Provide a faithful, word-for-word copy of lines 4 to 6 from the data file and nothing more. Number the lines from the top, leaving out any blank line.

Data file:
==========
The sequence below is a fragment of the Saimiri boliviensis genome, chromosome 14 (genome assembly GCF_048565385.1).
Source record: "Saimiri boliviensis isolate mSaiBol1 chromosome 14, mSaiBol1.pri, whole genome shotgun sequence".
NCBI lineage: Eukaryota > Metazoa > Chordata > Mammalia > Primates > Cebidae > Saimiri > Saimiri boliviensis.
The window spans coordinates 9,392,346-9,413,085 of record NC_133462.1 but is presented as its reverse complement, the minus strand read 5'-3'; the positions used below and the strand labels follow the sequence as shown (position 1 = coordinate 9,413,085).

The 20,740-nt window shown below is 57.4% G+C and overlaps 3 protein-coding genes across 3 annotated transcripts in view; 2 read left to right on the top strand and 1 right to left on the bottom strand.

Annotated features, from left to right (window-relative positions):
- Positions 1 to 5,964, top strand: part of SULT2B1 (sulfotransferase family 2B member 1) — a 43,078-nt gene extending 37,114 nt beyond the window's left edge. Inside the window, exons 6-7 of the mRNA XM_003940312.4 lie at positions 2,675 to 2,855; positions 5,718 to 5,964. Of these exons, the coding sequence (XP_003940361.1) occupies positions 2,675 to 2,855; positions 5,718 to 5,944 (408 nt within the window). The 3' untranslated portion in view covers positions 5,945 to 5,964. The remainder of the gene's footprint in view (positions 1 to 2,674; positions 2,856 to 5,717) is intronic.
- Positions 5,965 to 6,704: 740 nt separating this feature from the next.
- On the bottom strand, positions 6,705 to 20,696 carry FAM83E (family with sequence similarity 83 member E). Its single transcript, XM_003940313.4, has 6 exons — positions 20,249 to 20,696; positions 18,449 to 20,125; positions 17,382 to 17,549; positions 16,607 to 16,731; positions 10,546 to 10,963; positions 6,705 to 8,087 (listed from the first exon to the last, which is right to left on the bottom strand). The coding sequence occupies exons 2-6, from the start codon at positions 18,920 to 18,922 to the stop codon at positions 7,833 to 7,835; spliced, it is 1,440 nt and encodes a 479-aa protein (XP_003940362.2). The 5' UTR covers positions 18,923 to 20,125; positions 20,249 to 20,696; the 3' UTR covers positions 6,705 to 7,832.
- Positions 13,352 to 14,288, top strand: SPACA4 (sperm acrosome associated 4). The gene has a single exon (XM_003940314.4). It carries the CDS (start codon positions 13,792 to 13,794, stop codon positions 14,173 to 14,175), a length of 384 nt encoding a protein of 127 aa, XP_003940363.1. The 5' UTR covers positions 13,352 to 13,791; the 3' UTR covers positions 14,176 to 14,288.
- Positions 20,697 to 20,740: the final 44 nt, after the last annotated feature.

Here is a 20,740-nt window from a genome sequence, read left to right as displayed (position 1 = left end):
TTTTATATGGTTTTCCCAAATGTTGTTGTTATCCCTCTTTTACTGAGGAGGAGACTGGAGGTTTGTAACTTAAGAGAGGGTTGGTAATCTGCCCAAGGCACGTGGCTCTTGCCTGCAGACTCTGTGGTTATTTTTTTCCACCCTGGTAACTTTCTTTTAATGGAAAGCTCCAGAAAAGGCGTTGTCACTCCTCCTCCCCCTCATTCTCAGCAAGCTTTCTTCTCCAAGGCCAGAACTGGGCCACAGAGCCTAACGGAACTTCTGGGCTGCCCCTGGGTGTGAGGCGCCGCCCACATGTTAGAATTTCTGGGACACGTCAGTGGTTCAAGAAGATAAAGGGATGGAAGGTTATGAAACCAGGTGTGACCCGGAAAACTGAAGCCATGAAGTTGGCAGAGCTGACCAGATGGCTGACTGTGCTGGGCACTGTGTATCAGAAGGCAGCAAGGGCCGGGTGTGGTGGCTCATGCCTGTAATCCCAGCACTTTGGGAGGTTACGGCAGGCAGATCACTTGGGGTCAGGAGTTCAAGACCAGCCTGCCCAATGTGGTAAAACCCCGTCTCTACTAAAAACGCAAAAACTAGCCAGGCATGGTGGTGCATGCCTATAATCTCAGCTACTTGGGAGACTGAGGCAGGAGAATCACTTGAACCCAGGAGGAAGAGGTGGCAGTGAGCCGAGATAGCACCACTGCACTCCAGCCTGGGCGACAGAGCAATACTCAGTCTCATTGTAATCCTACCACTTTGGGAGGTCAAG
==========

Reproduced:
The window spans coordinates 9,392,346-9,413,085 of record NC_133462.1 but is presented as its reverse complement, the minus strand read 5'-3'; the positions used below and the strand labels follow the sequence as shown (position 1 = coordinate 9,413,085).

The 20,740-nt window shown below is 57.4% G+C and overlaps 3 protein-coding genes across 3 annotated transcripts in view; 2 read left to right on the top strand and 1 right to left on the bottom strand.

Annotated features, from left to right (window-relative positions):